Selectboard to consider new zoning rules

March 20, 2008
By Greg Elias
Observer staff

Another round of revisions to Williston's zoning ordinance will be discussed during a public hearing next week.

The Selectboard hosts the meeting at Town Hall on Monday, March 24 at 7:30 p.m. The session will cover 13 newly drafted chapters of the town's unified development bylaw.

The chapters address mostly routine administrative matters such as ensuring there is the proper parking and infrastructure for new development.

David Yandell is chairman of the Williston Planning Commission, which makes recommendations for zoning revisions to be adopted by the Selectboard. He said it is important for the public to pay attention to zoning changes, but acknowledged that most of the revisions involve rules that are as "dry as dust."

The new rules address two pairs of zoning districts. One is around the Interstate 89 interchange. The second includes Williston's aging industrial areas.

Development pressures have mounted in recent years near I-89. The new ordinance breaks the area down into two districts, gateway south and gateway north.

The Planning Commission tried to balance travelers' desire for amenities near interstates — hotels and gas stations, for example —
with homeowners' preference to restrict development, Yandell said.

The new rules attempt to limit the visual impact of proposed projects while still allowing development, Yandell said. Among the changes is a requirement that only 35 percent of vegetation can be cut on wooded sites.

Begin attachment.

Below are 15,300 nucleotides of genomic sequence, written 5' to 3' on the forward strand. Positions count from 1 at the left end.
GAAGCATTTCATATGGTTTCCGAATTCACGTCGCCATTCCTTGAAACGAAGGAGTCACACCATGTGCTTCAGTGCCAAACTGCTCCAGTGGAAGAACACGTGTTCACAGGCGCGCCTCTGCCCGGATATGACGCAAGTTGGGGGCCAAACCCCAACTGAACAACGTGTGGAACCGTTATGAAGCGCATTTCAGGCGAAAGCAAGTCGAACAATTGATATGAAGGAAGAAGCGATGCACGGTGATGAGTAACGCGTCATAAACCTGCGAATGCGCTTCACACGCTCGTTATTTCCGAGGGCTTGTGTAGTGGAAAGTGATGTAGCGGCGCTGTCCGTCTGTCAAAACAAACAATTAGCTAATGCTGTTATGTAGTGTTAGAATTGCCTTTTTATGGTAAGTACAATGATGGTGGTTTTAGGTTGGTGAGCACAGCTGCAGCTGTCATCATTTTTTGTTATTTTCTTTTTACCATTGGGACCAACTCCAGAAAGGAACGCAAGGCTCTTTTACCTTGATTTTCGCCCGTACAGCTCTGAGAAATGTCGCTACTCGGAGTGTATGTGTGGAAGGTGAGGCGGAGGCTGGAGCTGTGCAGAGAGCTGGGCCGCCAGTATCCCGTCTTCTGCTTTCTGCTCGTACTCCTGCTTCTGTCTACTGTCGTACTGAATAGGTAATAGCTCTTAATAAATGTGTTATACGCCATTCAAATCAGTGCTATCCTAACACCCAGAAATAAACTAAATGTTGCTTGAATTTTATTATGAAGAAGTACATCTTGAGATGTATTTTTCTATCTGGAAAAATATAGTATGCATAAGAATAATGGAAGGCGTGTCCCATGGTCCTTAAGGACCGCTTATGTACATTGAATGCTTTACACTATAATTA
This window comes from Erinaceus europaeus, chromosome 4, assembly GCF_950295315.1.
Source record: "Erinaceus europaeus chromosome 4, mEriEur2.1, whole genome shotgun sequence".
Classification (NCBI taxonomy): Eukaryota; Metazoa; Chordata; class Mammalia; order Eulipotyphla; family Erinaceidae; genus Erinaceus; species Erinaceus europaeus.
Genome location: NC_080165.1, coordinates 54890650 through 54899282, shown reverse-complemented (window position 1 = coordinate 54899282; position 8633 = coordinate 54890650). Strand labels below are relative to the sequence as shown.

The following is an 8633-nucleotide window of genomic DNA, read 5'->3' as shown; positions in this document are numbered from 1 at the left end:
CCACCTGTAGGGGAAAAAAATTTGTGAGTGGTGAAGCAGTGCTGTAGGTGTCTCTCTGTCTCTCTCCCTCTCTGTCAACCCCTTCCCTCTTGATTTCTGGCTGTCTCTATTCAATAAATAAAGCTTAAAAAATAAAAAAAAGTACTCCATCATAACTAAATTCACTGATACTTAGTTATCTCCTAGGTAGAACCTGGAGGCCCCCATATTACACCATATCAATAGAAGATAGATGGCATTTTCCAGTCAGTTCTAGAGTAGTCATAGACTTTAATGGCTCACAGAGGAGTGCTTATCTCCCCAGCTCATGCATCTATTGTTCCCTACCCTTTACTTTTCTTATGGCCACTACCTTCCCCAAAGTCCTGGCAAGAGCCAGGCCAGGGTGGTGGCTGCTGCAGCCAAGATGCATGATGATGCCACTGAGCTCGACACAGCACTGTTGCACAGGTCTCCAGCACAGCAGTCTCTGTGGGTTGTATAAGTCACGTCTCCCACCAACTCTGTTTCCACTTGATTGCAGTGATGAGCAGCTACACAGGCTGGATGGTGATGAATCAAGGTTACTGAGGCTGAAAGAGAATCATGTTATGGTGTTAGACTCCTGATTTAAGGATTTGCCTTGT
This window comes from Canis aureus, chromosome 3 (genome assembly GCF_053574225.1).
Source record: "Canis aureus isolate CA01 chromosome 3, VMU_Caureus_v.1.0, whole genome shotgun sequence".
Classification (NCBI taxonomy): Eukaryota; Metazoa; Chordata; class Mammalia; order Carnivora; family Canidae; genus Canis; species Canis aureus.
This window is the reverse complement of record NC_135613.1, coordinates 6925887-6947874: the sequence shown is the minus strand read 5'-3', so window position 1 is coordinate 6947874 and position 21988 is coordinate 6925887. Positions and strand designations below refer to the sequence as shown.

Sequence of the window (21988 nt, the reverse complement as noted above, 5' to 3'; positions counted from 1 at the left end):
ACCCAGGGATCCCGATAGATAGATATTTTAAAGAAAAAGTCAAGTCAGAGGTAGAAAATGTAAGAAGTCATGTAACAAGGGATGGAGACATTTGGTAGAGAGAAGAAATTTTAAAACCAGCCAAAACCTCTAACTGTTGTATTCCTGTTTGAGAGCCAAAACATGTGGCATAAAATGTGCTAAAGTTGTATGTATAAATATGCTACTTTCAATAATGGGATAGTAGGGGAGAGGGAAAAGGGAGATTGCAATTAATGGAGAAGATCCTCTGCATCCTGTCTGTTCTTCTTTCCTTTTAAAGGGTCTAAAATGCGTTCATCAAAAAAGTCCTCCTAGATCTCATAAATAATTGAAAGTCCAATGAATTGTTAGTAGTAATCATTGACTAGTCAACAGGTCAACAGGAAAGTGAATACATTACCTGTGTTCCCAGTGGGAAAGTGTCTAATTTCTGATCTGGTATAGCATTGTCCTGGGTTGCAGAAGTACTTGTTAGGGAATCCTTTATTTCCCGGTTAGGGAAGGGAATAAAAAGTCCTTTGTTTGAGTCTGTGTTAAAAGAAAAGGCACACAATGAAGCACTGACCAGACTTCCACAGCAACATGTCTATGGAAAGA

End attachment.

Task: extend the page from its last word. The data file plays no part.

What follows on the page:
Zoning revisions also involve Williston's industrial districts, which are along Industrial Avenue and Redmond Road.

Businesses and landowners have urged the town to be more flexible in the types of uses permitted to accommodate changes in the economy, Yandell said.

"We struggled with the boundaries and the types of uses that should be allowed as manufacturing leaves the U.S," he said.

The new zoning eases restrictions on the kinds of uses while trying to avoid conflicts, Yandell said. The idea is to maintain a healthy industrial base while ensuring neighboring businesses are compatible.

This group of zoning revisions is the second of three. The Selectboard previously passed altered rules governing big-box stores off Marshall Avenue and streamlined the permitting process.

The last group will include more controversial rules, such as those regarding outdoor lighting and signs.

Yandell said he is unsure when the final zoning revisions will be completed.